Then the Taliban’s houseguests, Osama bin Laden and his al-Qaeda friends, carried out the 9/11 attacks against the United States [Really?]. Bin Laden probably didn’t mention this to the Taliban in advance, because Afghanistan was bound to get invaded as a result. In fact, he almost certainly wanted the United States to invade Afghanistan, imagining that it would result in a long guerrilla war and ultimate humiliation for the United States, just as it had done for the Soviet Union in the 1980s.

The United States dodged that bullet by not really invading Afghanistan at all. It simply contacted the various ethnic warlords who were already at war with the Taliban regime, gave them better weapons and lots of money, and left the fighting on the ground to them. It worked very well, and there was no guerrilla war.

However, the U.S. now depended on those warlords to keep Afghanistan quiet without flooding it with American troops (who were all heading for Iraq anyway). The warlords needed cash flow, which meant poppies: opium and refined heroin account for more than one-third of Afghanistan’s gross domestic product and almost all of its exports. So the U.S. turned a blind eye in 2002 while its warlord allies encouraged farmers to replant the poppies, and it didn’t object when they were “elected” to parliament and joined Karzai’s cabinet, either.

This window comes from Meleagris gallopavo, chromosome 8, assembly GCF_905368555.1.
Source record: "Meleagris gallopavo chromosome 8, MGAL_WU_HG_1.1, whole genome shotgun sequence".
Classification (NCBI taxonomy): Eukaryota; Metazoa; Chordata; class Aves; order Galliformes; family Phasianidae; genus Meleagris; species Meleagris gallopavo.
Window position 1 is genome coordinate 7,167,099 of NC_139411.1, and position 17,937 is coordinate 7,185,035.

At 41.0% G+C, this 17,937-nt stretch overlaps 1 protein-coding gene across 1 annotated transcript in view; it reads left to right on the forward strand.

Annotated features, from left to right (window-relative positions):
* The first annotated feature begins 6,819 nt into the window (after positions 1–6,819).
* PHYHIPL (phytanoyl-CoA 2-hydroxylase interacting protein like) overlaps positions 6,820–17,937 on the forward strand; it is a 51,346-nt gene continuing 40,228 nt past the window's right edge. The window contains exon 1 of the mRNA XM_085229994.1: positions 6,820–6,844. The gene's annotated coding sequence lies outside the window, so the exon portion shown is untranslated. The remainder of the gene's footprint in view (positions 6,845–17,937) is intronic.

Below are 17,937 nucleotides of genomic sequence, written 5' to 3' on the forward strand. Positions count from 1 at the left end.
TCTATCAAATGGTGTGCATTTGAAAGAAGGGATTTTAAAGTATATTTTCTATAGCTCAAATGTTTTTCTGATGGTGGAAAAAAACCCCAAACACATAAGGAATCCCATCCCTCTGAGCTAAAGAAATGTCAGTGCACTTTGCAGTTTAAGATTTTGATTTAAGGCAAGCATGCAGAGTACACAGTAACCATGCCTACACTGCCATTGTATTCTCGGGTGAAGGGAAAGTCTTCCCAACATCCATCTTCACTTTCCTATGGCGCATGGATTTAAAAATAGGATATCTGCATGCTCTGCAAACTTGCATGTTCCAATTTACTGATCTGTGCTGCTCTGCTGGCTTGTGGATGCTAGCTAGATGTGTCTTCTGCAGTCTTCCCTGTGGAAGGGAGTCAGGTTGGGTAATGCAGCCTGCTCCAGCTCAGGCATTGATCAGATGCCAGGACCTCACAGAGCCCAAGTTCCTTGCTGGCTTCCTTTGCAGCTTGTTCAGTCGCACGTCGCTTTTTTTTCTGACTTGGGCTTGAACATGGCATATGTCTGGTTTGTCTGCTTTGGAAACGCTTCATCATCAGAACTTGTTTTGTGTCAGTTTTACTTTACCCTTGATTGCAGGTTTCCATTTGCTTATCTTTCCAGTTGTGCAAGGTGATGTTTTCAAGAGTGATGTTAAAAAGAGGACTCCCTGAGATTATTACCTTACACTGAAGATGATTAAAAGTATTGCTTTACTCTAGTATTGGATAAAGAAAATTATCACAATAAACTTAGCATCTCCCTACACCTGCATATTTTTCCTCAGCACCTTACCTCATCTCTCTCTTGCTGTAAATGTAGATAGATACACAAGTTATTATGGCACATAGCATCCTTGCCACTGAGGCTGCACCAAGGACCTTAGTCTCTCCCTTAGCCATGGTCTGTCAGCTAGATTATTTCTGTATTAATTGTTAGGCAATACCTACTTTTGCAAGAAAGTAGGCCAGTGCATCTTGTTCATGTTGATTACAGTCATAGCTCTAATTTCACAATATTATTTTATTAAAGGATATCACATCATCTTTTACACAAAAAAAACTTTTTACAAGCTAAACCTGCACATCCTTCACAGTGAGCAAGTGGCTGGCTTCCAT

Opium production soared last year to 6,400 tonnes, and Afghanistan now produces 92 percent of the world’s heroin. The “war on drugs” lobby in the United States insists that something be done about it, so the U.S. and its allied armies end up trying to destroy the farmers’ crops. The Taliban swallow their antidrug principles and promise to protect the farmers. Guess who wins the war.

“We cannot fail in this mission,” said John Walters, head of the White House’s Office of National Drug Control Policy, last December, as if wishing would make it so. But if he would like to succeed in Afghanistan, he might just try buying the crop up, at an estimated cost of $2.5 billion.